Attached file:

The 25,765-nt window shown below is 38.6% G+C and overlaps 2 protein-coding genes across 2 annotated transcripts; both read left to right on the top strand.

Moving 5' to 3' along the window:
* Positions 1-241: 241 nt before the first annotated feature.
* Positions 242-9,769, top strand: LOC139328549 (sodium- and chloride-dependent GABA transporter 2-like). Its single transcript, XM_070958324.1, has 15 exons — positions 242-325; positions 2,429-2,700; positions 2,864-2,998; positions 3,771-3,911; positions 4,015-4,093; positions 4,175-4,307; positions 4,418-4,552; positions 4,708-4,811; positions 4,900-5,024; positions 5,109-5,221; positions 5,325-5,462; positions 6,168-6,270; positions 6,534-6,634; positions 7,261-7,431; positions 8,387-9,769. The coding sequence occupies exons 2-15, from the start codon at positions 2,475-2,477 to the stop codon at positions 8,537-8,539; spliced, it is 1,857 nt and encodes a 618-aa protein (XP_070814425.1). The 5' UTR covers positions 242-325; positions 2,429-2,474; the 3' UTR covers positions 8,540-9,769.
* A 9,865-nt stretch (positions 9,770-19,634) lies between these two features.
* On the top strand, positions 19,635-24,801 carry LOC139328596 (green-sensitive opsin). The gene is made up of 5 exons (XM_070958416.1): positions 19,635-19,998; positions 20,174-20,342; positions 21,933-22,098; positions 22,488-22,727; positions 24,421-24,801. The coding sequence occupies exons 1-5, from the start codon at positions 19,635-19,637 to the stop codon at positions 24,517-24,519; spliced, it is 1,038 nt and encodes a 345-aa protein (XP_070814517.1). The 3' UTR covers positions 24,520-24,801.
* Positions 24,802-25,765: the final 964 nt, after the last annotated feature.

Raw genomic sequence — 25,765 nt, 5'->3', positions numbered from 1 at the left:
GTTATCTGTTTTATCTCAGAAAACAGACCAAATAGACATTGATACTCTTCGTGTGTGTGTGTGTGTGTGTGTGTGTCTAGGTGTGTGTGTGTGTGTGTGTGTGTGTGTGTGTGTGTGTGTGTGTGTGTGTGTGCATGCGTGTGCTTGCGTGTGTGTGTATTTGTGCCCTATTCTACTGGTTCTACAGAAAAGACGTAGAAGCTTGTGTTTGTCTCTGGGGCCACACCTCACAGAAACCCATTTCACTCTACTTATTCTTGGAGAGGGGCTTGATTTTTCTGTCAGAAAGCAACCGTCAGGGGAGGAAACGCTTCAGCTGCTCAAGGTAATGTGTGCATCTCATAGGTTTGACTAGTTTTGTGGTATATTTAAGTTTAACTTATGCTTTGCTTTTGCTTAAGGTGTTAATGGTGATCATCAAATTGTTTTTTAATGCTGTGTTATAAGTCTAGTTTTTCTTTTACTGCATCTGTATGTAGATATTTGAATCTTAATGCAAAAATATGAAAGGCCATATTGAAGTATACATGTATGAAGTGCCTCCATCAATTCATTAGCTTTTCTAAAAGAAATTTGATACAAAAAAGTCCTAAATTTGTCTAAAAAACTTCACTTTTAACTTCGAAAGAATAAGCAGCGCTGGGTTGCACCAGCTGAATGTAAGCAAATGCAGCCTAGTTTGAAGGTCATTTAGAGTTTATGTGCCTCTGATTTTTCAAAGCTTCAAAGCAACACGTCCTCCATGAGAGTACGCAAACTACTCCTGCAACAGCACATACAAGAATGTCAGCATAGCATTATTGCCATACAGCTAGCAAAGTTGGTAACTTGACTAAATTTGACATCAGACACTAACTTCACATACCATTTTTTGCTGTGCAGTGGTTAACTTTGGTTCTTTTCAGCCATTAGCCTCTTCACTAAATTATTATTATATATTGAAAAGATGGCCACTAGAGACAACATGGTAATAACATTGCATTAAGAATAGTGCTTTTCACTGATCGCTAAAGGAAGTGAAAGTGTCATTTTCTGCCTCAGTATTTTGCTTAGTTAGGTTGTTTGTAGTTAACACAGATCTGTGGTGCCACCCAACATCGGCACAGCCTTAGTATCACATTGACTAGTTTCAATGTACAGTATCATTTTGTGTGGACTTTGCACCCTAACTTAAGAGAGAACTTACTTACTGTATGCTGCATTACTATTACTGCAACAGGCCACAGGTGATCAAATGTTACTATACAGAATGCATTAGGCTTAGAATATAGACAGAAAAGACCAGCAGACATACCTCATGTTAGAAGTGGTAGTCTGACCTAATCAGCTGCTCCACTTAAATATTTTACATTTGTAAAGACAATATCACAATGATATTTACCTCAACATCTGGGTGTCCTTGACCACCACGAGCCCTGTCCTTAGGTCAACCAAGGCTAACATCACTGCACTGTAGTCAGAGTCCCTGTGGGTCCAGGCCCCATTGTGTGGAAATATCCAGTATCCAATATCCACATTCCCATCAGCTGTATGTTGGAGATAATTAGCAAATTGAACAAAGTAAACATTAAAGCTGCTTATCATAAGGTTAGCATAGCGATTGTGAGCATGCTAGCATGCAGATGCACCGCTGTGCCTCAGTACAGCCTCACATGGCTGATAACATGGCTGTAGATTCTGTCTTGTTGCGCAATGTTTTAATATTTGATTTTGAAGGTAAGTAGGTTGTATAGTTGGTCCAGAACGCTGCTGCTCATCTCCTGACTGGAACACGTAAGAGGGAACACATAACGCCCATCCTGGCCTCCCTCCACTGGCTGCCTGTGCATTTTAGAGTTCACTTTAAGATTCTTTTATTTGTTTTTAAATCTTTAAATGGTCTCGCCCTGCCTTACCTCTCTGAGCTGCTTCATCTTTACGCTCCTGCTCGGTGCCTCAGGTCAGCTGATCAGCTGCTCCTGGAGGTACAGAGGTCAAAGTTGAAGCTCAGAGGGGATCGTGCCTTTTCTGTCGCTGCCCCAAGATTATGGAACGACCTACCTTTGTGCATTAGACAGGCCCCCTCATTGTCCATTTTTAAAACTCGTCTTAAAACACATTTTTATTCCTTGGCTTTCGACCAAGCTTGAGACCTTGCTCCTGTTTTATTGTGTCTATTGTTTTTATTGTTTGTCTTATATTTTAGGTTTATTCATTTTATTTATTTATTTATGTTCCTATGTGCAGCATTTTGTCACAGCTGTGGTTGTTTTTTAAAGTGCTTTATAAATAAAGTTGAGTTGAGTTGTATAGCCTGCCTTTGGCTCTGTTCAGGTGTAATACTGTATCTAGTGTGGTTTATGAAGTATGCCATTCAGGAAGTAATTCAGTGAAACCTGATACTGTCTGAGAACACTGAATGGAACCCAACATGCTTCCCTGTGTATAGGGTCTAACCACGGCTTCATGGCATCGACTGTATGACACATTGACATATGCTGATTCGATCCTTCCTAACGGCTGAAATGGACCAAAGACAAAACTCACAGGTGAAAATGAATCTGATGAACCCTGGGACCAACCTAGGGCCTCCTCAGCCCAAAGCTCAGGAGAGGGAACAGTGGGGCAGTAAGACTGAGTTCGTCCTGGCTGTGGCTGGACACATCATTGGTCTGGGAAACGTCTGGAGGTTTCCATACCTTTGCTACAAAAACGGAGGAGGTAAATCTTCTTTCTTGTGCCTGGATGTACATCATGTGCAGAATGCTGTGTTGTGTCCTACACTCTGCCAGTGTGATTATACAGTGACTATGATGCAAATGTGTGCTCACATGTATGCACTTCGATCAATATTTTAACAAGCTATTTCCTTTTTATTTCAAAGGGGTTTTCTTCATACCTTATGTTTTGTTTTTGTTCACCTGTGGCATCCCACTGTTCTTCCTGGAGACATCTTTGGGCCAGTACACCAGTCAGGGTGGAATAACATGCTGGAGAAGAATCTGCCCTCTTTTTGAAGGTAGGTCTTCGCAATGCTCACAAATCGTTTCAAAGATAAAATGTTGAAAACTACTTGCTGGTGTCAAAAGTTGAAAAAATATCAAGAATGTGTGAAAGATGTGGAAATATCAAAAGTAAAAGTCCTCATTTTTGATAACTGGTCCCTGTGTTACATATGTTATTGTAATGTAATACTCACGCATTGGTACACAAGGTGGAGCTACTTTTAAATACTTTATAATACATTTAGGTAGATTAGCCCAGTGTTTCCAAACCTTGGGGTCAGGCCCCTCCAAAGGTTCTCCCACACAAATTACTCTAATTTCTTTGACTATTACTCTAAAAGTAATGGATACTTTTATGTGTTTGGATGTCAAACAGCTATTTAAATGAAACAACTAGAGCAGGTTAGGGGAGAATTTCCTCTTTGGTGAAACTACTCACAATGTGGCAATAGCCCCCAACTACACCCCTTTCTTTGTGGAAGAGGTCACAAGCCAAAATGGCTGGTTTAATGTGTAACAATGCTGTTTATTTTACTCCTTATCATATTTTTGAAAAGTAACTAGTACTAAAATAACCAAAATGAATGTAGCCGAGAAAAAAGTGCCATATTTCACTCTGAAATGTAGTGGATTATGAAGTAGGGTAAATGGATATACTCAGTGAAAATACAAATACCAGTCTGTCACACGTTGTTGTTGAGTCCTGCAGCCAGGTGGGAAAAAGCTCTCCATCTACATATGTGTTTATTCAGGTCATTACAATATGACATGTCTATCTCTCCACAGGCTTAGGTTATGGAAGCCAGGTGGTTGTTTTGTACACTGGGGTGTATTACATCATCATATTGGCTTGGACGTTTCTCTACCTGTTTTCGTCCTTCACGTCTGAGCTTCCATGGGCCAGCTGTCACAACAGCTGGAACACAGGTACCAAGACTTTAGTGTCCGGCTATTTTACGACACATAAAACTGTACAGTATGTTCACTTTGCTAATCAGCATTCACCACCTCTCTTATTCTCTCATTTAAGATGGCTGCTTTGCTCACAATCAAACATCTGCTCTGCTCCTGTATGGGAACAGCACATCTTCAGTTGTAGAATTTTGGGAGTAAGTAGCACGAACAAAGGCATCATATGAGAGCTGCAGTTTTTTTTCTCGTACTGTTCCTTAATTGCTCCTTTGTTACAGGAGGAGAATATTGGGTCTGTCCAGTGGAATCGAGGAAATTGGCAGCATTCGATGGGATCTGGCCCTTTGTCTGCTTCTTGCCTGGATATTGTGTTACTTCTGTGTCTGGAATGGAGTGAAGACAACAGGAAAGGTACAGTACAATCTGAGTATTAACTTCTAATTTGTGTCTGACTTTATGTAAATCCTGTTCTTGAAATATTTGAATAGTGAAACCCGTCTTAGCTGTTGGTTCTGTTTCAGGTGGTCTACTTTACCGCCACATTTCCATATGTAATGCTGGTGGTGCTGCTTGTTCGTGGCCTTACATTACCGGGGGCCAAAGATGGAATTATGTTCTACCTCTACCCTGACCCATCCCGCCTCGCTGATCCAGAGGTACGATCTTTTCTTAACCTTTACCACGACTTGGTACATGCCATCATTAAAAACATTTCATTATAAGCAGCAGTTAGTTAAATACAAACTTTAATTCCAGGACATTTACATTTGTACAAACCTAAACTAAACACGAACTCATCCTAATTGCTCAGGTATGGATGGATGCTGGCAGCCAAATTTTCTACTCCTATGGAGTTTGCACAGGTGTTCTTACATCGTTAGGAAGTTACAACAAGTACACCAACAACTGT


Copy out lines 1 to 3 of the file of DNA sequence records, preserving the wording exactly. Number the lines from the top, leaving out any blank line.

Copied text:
The 25,765-nt window shown below is 38.6% G+C and overlaps 2 protein-coding genes across 2 annotated transcripts; both read left to right on the top strand.

Moving 5' to 3' along the window:
* Positions 1-241: 241 nt before the first annotated feature.